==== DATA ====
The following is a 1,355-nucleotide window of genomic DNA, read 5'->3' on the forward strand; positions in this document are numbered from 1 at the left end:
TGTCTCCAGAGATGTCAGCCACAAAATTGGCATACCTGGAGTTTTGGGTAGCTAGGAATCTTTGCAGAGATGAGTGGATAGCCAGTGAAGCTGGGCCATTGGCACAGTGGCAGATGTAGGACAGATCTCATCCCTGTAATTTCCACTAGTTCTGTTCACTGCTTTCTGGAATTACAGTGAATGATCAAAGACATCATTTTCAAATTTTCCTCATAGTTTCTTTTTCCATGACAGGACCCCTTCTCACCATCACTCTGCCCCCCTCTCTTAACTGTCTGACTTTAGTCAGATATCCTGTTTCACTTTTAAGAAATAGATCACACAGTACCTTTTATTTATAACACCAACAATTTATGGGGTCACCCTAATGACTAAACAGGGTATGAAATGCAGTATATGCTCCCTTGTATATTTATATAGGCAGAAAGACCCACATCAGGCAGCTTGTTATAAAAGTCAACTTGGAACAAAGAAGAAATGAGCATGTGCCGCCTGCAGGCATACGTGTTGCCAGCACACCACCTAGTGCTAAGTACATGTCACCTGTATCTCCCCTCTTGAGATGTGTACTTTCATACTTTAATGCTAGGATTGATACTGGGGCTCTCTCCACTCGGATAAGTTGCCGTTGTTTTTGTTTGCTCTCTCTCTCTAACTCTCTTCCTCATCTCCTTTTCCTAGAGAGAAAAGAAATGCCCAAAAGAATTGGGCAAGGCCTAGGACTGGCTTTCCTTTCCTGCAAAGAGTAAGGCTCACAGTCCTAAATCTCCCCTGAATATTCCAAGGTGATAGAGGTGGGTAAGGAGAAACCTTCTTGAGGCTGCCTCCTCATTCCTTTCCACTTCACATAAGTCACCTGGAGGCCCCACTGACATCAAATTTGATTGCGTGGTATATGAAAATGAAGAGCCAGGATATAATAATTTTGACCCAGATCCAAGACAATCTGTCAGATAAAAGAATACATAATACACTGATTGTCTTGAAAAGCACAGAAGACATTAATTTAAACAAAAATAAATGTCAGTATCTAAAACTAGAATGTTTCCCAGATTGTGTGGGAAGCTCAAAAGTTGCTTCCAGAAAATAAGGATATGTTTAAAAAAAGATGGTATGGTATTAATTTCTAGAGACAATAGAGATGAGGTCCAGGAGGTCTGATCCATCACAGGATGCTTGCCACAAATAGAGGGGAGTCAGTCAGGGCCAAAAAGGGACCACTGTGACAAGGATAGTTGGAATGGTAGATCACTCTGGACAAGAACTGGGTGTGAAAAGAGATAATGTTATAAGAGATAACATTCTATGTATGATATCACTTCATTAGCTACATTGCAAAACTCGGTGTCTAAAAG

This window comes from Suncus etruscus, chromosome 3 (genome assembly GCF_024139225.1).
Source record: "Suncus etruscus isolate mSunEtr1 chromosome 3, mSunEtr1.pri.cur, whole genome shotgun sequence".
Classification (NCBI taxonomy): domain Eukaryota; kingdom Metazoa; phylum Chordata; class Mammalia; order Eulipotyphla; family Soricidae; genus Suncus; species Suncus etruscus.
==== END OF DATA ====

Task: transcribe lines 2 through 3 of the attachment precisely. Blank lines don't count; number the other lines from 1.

TGTCTCCAGAGATGTCAGCCACAAAATTGGCATACCTGGAGTTTTGGGTAGCTAGGAATCTTTGCAGAGATGAGTGGATAGCCAGTGAAGCTGGGCCATTGGCACAGTGGCAGATGTAGGACAGATCTCATCCCTGTAATTTCCACTAGTTCTGTTCACTGCTTTCTGGAATTACAGTGAATGATCAAAGACATCATTTTCAAATTTTCCTCATAGTTTCTTTTTCCATGACAGGACCCCTTCTCACCATCACTCTGCCCCCCTCTCTTAACTGTCTGACTTTAGTCAGATATCCTGTTTCACTTTTAAGAAATAGATCACACAGTACCTTTTATTTATAACACCAACAATTTATGGGGTCACCCTAATGACTAAACAGGGTATGAAATGCAGTATATGCTCCCTTGTATATTTATATAGGCAGAAAGACCCACATCAGGCAGCTTGTTATAAAAGTCAACTTGGAACAAAGAAGAAATGAGCATGTGCCGCCTGCAGGCATACGTGTTGCCAGCACACCACCTAGTGCTAAGTACATGTCACCTGTATCTCCCCTCTTGAGATGTGTACTTTCATACTTTAATGCTAGGATTGATACTGGGGCTCTCTCCACTCGGATAAGTTGCCGTTGTTTTTGTTTGCTCTCTCTCTCTAACTCTCTTCCTCATCTCCTTTTCCTAGAGAGAAAAGAAATGCCCAAAAGAATTGGGCAAGGCCTAGGACTGGCTTTCCTTTCCTGCAAAGAGTAAGGCTCACAGTCCTAAATCTCCCCTGAATATTCCAAGGTGATAGAGGTGGGTAAGGAGAAACCTTCTTGAGGCTGCCTCCTCATTCCTTTCCACTTCACATAAGTCACCTGGAGGCCCCACTGACATCAAATTTGATTGCGTGGTATATGAAAATGAAGAGCCAGGATATAATAATTTTGACCCAGATCCAAGACAATCTGTCAGATAAAAGAATACATAATACACTGATTGTCTTGAAAAGCACAGAAGACATTAATTTAAACAAAAATAAATGTCAGTATCTAAAACTAGAATGTTTCCCAGATTGTGTGGGAAGCTCAAAAGTTGCTTCCAGAAAATAAGGATATGTTTAAAAAAAGATGGTATGGTATTAATTTCTAGAGACAATAGAGATGAGGTCCAGGAGGTCTGATCCATCACAGGATGCTTGCCACAAATAGAGGGGAGTCAGTCAGGGCCAAAAAGGGACCACTGTGACAAGGATAGTTGGAATGGTAGATCACTCTGGACAAGAACTGGGTGTGAAAAGAGATAATGTTATAAGAGATAACATTCTATGTATGATATCACTTCATTAGCTACATTGCAAAACTCGGTGTCTAAAAG

This window comes from Suncus etruscus, chromosome 3 (genome assembly GCF_024139225.1).